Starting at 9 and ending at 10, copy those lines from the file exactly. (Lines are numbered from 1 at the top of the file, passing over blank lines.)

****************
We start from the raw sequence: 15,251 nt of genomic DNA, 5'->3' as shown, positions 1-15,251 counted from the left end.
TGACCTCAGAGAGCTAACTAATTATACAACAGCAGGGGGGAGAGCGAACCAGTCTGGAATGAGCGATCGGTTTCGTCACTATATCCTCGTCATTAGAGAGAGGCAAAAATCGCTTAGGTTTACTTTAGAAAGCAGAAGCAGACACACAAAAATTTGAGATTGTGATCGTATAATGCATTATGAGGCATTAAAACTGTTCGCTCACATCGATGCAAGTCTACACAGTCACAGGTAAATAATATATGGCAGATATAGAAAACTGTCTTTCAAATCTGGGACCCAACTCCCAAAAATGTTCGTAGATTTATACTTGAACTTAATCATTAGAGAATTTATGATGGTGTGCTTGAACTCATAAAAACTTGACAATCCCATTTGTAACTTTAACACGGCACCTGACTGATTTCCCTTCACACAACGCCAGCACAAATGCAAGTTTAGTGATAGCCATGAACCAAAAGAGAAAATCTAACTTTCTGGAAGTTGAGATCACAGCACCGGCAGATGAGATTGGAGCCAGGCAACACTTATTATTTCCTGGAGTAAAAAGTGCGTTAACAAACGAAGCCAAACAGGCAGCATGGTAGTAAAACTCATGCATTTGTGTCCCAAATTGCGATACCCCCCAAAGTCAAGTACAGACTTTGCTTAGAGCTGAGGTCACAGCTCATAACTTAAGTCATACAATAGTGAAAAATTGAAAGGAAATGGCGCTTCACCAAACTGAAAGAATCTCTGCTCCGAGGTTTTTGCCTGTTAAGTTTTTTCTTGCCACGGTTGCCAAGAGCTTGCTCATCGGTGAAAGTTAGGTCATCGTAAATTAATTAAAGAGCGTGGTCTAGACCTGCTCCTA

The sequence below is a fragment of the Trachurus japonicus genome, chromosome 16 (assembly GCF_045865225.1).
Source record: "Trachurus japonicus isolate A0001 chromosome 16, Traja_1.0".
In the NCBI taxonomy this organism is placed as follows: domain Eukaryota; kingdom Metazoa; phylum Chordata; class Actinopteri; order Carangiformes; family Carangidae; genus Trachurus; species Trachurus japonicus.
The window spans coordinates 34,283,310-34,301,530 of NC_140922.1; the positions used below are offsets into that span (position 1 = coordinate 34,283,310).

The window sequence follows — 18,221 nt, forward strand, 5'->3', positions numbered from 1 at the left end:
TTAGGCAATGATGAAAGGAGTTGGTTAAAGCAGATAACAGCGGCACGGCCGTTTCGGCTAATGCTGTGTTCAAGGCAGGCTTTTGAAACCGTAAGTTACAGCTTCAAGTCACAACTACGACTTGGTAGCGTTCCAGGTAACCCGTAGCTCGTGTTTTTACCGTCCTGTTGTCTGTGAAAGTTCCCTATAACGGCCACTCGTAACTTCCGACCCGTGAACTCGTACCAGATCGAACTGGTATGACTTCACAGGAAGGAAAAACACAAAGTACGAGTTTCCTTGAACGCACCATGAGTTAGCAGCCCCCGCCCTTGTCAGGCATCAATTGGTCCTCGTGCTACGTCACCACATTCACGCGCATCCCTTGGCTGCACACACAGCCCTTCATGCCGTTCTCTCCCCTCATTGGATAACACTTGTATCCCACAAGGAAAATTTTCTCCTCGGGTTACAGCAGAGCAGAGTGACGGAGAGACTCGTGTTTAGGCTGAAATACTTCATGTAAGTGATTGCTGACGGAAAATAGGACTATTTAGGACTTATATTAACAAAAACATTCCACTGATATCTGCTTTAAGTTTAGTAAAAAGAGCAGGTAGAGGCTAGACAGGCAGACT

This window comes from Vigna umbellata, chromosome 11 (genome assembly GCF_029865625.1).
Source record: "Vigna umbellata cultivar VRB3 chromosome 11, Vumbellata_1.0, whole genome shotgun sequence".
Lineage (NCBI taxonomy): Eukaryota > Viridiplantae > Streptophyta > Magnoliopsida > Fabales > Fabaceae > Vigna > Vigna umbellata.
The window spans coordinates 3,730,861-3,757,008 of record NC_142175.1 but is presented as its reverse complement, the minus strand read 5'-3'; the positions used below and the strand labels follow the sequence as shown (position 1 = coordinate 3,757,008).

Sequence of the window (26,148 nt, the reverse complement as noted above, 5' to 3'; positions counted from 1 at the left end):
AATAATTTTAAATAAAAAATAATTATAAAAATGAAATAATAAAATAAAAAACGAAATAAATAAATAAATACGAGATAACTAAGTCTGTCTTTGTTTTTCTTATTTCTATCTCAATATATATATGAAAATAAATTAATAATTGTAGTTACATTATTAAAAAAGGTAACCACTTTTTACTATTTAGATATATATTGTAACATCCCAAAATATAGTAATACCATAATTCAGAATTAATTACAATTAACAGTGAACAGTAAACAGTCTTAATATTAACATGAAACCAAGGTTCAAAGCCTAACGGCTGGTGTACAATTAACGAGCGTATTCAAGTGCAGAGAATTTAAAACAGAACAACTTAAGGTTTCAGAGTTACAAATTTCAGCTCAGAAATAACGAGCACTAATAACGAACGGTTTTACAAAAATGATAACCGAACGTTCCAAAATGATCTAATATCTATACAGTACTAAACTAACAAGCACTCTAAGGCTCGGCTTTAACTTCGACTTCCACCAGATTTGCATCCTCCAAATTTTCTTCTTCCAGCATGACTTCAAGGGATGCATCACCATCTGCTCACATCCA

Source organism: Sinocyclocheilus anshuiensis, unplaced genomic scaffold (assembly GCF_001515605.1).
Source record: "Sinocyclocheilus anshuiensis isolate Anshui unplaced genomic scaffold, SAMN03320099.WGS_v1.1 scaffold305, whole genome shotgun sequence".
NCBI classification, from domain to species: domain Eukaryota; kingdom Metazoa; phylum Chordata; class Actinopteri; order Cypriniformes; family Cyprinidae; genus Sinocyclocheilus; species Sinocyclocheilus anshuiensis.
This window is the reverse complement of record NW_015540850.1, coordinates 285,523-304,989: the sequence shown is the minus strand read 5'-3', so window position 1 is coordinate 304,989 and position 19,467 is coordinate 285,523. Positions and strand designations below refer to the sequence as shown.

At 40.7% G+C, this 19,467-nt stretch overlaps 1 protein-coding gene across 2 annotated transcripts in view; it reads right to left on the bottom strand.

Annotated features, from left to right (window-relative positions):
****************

This window comes from Vigna umbellata, chromosome 11 (genome assembly GCF_029865625.1).
Source record: "Vigna umbellata cultivar VRB3 chromosome 11, Vumbellata_1.0, whole genome shotgun sequence".